In some June 16 editions, a headline on an article about a House vote on the USA Patriot Act incorrectly said that the measure would halt the FBI's power to seize library records. The House voted only to curtail such power.
House Votes To Curb Patriot Act
Thursday, June 16, 2005
The House handed President Bush the first defeat in his effort to preserve the broad powers of the USA Patriot Act, voting yesterday to curtail the FBI's ability to seize library and bookstore records for terrorism investigations.
Bush has threatened to veto any measure that weakens those powers. The surprise 238 to 187 rebuke to the White House was produced when a handful of conservative Republicans, worried about government intrusion, joined with Democrats who are concerned about personal privacy.
One provision of the Patriot Act makes it possible for the FBI to obtain a wide variety of personal records about a suspected terrorist -- including library transactions -- with an order from a secret Foreign Intelligence Surveillance Court, where the government must meet a lower threshold of proof than in criminal courts.
Under the House change, officials would have to get search warrants from a judge or subpoenas from a grand jury to seize records about a suspect's reading habits.
Some libraries have said they are disposing of patrons' records more quickly because of the provision, which opponents view as a license for fishing expeditions.
House Administration Committee Chairman Robert W. Ney (Ohio), one of three House Republicans who opposed the Patriot Act when it was enacted in 2001, voted yesterday to curtail agents' power to seize the records.
"Everybody's against terrorism, but there has to be reason in the way that we fight it," Ney said. "The government doesn't need to be sifting through library records. I talked to my libraries, and they felt very strongly about this."
The Justice Department said in a letter to Congress this week that the provision has been used only 35 times and has never been used to obtain bookstore, library, medical or gun-sale records. It has been used to obtain records of hotel stays, driver's licenses, apartment leases and credit cards, the letter said.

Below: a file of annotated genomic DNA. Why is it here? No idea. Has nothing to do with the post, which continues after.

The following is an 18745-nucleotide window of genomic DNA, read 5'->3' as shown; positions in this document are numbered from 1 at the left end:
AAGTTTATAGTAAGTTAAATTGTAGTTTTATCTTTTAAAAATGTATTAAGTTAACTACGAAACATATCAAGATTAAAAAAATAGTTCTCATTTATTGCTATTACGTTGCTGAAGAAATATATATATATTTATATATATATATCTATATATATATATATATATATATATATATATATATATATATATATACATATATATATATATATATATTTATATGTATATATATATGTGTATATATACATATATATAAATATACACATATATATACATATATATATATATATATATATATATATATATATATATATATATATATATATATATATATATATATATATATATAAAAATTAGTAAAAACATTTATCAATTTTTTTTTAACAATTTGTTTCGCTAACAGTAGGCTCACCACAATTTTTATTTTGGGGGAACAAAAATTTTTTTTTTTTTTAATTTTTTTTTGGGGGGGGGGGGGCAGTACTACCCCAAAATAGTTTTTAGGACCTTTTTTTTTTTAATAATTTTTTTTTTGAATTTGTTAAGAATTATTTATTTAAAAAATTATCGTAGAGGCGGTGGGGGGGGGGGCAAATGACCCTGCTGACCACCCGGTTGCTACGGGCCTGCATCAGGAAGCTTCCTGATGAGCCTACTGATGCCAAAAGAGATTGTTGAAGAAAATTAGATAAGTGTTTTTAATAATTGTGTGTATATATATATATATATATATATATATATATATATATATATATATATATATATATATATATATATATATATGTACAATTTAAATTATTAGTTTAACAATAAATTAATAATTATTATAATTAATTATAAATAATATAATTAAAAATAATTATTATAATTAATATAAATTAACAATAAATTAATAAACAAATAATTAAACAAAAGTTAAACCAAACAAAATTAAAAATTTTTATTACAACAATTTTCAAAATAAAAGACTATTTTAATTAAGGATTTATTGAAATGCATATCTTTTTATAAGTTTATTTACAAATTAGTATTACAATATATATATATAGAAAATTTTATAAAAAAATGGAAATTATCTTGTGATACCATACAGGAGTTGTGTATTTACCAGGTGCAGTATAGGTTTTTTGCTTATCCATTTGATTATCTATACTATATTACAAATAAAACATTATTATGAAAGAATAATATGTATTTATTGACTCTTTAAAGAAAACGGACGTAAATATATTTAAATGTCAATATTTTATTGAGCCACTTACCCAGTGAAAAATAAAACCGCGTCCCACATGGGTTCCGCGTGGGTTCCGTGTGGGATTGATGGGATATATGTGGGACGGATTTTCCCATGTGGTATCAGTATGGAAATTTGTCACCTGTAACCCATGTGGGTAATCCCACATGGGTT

"Bookstores and libraries should not be carved out as safe havens for terrorists and spies, who have, in fact, used public libraries to do research and communicate with their co-conspirators," Assistant Attorney General William E. Moschella said in the letter.
The vote -- on an amendment to limit spending in a huge bill covering appropriations for science as well as the departments of Justice, State and Commerce -- came as Bush is traveling the country to build support for reauthorizing 15 provisions of the Patriot Act that are scheduled to expire at year's end.
House Republican leadership aides said they plan to have the provision removed when a conference committee meets to work out differences between the House and Senate versions of the bill. "The administration has threatened to veto the bill over this extraneous rider, and there are too many important initiatives in the bill for that to happen," said Appropriations Committee spokesman John Scofield.
Last year, the House leadership barely staved off the amendment with a 210 to 210 tie, engineered by holding the vote open to pressure some Republicans to switch their votes.